Sunday, January 14, 2018

Being a trans pillar of respectability



I was reading the lesson in church today. It's something I love doing; I treat the bible passage as a script and perform it as if it were a part I was playing.

The role also involves doing the collection and standing at the door to greet people as they come in. I love doing this too. The people who come to my church - Augustine United on George IV Bridge [http://www.augustine.org.uk/] are so varied and so fascinating and so lovely it's the hugest pleasure to greet them.

And there is something incredibly liberating about being openly trans in a church. Because when I was forced to live as a boy, and then a man, I had to hide myself very firmly away. Because a church was somewhere where you were supposed to be good. And I knew I was terribly bad.

But this church is about becoming yourself.

I used to do the door in my first boarding school.

I certainly wasn't supposed to greet anybody. I had to stand in my school uniform with my hands behind my back and look solemn when everyone filed in. Then close the doors when the service began, and open them again when the service ended. And then stand in my grey shorts and blazer and shirt and tie, which I so hated wearing, while everyone filed out the door.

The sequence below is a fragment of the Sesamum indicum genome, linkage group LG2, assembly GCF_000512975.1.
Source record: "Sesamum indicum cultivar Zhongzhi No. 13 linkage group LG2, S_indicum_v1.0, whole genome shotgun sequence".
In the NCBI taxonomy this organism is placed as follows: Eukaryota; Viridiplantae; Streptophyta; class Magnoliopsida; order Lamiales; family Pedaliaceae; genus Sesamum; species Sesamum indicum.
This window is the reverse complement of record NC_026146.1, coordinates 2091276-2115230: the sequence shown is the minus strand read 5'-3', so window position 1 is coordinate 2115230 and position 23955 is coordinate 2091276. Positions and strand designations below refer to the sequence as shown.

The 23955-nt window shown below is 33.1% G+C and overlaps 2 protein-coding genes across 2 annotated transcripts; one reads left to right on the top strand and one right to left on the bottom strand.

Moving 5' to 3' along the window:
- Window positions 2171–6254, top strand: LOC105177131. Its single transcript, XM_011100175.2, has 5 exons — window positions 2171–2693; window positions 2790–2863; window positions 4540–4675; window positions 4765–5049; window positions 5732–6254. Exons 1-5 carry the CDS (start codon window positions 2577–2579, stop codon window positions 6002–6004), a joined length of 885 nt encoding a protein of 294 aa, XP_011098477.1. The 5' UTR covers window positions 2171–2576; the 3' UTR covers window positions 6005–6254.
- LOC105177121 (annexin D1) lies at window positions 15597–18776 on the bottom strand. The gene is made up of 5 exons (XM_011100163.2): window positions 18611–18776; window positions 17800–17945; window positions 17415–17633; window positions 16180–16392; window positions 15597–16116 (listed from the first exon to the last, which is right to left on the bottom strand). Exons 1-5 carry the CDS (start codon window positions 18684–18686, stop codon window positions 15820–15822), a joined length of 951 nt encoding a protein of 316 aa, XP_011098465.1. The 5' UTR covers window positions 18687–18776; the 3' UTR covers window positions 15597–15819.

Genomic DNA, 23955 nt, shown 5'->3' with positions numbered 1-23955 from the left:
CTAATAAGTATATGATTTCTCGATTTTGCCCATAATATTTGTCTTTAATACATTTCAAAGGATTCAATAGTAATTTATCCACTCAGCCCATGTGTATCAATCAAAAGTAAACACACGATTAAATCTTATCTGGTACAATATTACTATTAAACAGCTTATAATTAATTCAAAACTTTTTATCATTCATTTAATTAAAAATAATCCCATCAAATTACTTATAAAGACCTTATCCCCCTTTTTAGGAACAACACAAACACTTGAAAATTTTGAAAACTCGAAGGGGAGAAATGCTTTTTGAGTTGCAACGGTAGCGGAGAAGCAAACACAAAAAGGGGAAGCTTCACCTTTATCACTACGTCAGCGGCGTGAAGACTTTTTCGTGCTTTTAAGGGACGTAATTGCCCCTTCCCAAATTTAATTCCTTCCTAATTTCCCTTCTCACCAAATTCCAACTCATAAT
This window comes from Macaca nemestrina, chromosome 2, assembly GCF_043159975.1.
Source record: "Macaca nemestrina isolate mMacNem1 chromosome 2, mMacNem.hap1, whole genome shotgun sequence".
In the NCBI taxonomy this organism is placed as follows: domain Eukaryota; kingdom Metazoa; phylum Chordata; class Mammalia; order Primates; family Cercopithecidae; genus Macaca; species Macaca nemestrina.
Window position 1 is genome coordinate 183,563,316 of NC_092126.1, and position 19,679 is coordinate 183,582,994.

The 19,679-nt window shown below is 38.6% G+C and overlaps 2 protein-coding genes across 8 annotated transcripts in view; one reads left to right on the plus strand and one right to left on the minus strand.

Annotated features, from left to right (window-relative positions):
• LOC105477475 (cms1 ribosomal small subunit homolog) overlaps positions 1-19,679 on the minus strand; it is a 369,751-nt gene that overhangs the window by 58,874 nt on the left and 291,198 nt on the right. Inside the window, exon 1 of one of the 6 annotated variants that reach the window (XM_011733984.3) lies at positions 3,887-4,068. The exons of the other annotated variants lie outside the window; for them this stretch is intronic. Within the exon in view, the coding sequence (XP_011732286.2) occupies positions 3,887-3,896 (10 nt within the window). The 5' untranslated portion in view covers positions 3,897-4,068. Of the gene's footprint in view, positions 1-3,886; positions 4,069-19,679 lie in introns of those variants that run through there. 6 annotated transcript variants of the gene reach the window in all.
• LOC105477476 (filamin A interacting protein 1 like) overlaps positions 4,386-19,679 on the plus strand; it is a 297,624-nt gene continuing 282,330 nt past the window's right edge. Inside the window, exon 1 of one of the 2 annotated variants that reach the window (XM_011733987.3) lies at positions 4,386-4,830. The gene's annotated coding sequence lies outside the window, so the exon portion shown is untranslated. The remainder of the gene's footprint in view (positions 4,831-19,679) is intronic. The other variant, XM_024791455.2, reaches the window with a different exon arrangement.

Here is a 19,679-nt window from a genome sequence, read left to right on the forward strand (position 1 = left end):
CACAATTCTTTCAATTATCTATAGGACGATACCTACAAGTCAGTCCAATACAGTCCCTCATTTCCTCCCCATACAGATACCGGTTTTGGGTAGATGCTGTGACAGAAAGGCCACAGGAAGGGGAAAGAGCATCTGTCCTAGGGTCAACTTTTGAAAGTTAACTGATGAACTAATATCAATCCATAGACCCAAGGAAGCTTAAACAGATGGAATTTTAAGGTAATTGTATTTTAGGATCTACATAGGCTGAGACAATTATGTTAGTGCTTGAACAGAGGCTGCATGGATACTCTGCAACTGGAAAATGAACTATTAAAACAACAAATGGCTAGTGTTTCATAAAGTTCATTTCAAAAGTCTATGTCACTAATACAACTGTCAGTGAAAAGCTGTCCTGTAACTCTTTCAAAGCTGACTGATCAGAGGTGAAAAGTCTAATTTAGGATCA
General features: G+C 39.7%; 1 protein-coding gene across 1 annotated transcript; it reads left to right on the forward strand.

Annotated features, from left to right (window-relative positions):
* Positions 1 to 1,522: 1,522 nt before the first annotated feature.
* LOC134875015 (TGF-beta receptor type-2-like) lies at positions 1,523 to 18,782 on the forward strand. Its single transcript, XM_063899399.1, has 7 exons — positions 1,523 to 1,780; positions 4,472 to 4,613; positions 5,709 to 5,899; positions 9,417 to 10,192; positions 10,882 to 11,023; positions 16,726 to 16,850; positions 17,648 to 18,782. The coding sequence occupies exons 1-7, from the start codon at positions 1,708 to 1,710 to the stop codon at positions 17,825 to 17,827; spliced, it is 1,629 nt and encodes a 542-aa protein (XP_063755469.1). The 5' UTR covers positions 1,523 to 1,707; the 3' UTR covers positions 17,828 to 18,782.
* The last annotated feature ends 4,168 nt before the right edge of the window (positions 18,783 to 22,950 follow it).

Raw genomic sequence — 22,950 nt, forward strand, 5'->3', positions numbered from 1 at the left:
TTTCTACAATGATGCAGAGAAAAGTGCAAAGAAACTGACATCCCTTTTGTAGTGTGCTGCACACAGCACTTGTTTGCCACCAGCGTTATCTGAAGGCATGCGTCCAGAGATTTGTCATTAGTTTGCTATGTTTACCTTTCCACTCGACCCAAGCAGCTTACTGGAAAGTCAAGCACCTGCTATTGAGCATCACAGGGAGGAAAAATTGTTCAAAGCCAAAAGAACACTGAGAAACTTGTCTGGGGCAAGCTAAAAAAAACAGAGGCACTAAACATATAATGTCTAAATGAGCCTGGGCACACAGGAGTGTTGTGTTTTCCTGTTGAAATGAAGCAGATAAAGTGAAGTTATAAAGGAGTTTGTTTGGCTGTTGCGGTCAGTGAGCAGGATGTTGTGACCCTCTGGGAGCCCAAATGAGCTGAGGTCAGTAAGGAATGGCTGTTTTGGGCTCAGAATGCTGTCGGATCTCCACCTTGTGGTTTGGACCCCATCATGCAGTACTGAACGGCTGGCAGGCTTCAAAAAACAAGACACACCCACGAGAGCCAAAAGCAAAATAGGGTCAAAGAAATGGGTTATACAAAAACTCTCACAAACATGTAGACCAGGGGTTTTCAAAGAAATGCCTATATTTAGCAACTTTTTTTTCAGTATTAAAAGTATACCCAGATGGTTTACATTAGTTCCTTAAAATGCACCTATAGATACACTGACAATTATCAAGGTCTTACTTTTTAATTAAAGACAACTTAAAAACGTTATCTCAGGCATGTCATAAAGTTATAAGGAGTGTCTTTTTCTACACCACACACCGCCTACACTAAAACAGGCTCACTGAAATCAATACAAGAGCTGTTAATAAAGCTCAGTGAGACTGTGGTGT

Services used to be such a torment when I was a child. You had to sit still and not fidget. Which was so hard, because everything was so unbearably dull.

And I couldn't join in the hymns, because I'd been told I couldn't sing, and was so profoundly ashamed of the sound of my voice.

And me not joining in while everyone else sang was somehow part of the profound isolation I felt in those days, me with my secret wish to be a girl that no-one must ever know about, and that made me, in my eyes, the most despicable creature ever to walk the earth.

Sometimes the vicar would tell us that God could see into our secret hearts and see all the sinfulness there, and that felt like a terrible threat.

We sang a psalm a bit like that this morning. But it was completely different. It was one of those passages that occur quite frequently even in the Old Testament that say it doesn't matter who we are, we are still known and accepted and loved.

And I joined in, because I could, and because this is somewhere I now belong.
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